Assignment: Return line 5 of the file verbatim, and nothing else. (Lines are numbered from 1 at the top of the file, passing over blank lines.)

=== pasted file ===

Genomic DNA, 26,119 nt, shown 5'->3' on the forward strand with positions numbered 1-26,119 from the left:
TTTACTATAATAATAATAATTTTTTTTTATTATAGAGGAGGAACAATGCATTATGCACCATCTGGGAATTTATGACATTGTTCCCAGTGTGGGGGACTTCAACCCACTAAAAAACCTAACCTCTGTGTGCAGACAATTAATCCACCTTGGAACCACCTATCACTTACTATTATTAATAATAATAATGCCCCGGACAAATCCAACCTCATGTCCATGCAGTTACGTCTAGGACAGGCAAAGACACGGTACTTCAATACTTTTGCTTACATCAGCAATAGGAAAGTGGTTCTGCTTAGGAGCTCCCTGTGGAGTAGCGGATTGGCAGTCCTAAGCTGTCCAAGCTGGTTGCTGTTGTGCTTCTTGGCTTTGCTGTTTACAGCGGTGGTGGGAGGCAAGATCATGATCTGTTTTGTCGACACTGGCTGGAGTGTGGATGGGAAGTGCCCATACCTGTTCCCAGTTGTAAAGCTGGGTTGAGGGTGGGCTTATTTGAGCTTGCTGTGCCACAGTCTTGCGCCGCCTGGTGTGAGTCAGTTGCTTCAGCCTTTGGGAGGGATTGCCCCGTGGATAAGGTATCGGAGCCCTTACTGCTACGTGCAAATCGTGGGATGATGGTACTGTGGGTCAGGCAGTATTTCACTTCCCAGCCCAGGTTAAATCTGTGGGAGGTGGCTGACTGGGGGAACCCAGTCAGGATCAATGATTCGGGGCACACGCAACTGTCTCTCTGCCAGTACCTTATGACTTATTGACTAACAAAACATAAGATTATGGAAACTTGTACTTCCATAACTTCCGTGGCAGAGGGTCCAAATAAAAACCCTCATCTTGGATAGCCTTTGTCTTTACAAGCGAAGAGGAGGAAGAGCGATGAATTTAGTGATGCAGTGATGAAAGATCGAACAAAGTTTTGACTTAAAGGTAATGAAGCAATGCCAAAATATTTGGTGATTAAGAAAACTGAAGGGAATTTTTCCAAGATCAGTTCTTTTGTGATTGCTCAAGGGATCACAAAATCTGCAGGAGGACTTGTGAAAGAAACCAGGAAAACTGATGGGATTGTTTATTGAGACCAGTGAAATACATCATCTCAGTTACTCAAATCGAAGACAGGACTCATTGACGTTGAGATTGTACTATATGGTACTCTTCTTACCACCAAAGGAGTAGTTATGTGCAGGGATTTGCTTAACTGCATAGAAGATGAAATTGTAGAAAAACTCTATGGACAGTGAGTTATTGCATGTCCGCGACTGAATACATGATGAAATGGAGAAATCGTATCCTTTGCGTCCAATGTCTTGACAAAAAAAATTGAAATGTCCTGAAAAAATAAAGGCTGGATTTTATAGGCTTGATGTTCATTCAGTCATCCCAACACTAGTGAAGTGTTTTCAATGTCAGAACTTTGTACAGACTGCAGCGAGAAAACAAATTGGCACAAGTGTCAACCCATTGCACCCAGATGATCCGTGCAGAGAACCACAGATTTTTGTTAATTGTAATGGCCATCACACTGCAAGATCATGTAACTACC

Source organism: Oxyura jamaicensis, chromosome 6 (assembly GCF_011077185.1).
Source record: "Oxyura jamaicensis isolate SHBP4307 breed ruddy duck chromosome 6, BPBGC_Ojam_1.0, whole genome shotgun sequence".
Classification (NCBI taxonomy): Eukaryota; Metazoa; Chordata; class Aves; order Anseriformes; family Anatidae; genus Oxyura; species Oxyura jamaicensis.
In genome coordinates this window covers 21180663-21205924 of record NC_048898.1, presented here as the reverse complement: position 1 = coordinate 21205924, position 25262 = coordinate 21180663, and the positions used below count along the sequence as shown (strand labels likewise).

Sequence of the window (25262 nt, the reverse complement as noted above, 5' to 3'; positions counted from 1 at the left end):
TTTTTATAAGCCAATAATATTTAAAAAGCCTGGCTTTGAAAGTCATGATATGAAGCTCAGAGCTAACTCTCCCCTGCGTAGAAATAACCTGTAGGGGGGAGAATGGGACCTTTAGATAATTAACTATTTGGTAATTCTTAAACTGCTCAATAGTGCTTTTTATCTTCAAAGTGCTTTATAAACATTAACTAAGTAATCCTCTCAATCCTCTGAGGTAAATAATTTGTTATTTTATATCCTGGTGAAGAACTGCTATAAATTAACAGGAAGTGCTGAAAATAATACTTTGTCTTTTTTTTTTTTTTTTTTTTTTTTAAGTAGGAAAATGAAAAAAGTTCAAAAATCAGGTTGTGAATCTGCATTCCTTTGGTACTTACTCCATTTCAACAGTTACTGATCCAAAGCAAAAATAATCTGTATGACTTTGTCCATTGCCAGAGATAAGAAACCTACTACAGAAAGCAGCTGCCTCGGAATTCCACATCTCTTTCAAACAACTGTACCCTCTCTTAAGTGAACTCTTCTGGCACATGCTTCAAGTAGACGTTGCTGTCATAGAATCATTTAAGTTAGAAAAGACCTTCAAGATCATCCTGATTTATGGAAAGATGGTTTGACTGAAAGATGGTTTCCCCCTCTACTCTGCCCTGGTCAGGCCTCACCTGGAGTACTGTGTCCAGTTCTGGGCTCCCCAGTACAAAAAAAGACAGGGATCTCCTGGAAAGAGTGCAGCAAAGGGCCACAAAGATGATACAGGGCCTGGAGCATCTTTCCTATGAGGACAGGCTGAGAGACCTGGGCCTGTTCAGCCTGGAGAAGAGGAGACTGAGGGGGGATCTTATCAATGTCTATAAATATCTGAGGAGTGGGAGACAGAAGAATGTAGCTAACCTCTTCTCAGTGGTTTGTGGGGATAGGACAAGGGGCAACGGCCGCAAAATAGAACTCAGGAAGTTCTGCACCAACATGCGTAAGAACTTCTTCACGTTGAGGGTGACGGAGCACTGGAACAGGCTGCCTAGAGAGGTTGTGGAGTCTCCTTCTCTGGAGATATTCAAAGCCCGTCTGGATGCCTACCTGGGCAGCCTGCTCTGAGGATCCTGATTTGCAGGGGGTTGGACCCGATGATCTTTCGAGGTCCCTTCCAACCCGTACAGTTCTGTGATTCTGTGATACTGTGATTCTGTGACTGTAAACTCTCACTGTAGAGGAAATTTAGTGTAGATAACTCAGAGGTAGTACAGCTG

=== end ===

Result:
Classification (NCBI taxonomy): Eukaryota; Metazoa; Chordata; class Aves; order Anseriformes; family Anatidae; genus Oxyura; species Oxyura jamaicensis.